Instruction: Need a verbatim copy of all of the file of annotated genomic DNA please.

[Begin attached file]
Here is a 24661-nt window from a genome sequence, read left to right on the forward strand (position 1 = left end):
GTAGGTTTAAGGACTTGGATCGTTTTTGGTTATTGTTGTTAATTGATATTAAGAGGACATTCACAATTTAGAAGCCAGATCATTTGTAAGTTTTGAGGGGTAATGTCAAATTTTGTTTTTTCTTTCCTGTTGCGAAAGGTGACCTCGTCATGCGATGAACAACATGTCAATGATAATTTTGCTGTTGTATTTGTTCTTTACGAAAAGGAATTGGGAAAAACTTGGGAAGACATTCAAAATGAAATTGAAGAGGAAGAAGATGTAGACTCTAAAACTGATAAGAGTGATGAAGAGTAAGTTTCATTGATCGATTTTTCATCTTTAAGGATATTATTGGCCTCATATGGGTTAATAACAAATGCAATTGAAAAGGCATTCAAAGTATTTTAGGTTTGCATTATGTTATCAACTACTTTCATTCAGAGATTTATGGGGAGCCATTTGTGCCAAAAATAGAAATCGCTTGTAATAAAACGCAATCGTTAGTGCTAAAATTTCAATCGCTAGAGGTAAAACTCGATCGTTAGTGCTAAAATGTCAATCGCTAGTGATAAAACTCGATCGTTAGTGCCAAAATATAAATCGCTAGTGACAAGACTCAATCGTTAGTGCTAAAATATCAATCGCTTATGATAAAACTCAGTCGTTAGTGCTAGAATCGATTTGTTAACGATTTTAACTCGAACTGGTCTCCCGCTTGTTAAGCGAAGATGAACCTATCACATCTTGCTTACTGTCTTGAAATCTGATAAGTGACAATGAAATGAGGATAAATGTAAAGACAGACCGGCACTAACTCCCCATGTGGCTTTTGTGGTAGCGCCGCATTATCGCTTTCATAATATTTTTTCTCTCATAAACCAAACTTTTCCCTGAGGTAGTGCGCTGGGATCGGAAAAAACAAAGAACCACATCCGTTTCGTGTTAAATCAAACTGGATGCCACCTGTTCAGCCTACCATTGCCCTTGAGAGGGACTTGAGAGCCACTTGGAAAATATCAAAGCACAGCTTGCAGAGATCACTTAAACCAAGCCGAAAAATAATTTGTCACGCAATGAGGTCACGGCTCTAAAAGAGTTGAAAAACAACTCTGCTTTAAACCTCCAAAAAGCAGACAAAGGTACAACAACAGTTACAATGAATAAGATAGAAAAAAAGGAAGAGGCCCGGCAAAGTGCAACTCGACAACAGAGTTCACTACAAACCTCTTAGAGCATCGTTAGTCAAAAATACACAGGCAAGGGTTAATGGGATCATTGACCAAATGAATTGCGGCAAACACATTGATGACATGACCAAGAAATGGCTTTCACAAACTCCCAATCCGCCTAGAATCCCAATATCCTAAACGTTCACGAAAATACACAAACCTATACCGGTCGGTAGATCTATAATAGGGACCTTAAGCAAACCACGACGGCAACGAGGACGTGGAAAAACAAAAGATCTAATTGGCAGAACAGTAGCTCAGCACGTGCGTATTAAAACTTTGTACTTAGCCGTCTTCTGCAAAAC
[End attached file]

Here is a 24661-nt window from a genome sequence, read left to right on the forward strand (position 1 = left end):
GTAGGTTTAAGGACTTGGATCGTTTTTGGTTATTGTTGTTAATTGATATTAAGAGGACATTCACAATTTAGAAGCCAGATCATTTGTAAGTTTTGAGGGGTAATGTCAAATTTTGTTTTTTCTTTCCTGTTGCGAAAGGTGACCTCGTCATGCGATGAACAACATGTCAATGATAATTTTGCTGTTGTATTTGTTCTTTACGAAAAGGAATTGGGAAAAACTTGGGAAGACATTCAAAATGAAATTGAAGAGGAAGAAGATGTAGACTCTAAAACTGATAAGAGTGATGAAGAGTAAGTTTCATTGATCGATTTTTCATCTTTAAGGATATTATTGGCCTCATATGGGTTAATAACAAATGCAATTGAAAAGGCATTCAAAGTATTTTAGGTTTGCATTATGTTATCAACTACTTTCATTCAGAGATTTATGGGGAGCCATTTGTGCCAAAAATAGAAATCGCTTGTAATAAAACGCAATCGTTAGTGCTAAAATTTCAATCGCTAGAGGTAAAACTCGATCGTTAGTGCTAAAATGTCAATCGCTAGTGATAAAACTCGATCGTTAGTGCCAAAATATAAATCGCTAGTGACAAGACTCAATCGTTAGTGCTAAAATATCAATCGCTTATGATAAAACTCAGTCGTTAGTGCTAGAATCGATTTGTTAACGATTTTAACTCGAACTGGTCTCCCGCTTGTTAAGCGAAGATGAACCTATCACATCTTGCTTACTGTCTTGAAATCTGATAAGTGACAATGAAATGAGGATAAATGTAAAGACAGACCGGCACTAACTCCCCATGTGGCTTTTGTGGTAGCGCCGCATTATCGCTTTCATAATATTTTTTCTCTCATAAACCAAACTTTTCCCTGAGGTAGTGCGCTGGGATCGGAAAAAACAAAGAACCACATCCGTTTCGTGTTAAATCAAACTGGATGCCACCTGTTCAGCCTACCATTGCCCTTGAGAGGGACTTGAGAGCCACTTGGAAAATATCAAAGCACAGCTTGCAGAGATCACTTAAACCAAGCCGAAAAATAATTTGTCACGCAATGAGGTCACGGCTCTAAAAGAGTTGAAAAACAACTCTGCTTTAAACCTCCAAAAAGCAGACAAAGGTACAACAACAGTTACAATGAATAAGATAGAAAAAAAGGAAGAGGCCCGGCAAAGTGCAACTCGACAACAGAGTTCACTACAAACCTCTTAGAGCATCGTTAGTCAAAAATACACAGGCAAGGGTTAATGGGATCATTGACCAAATGAATTGCGGCAAACACATTGATGACATGACCAAGAAATGGCTTTCACAAACTCCCAATCCGCCTAGAATCCCAATATCCTAAACGTTCACGAAAATACACAAACCTATACCGGTCGGTAGATCTATAATAGGGACCTTAAGCAAACCACGACGGCAACGAGGACGTGGAAAAACAAAAGATCTAATTGGCAGAACAGTAGCTCAGCACGTGCGTATTAAAACTTTGTACTTAGCCGTCTTCTGCAAAAC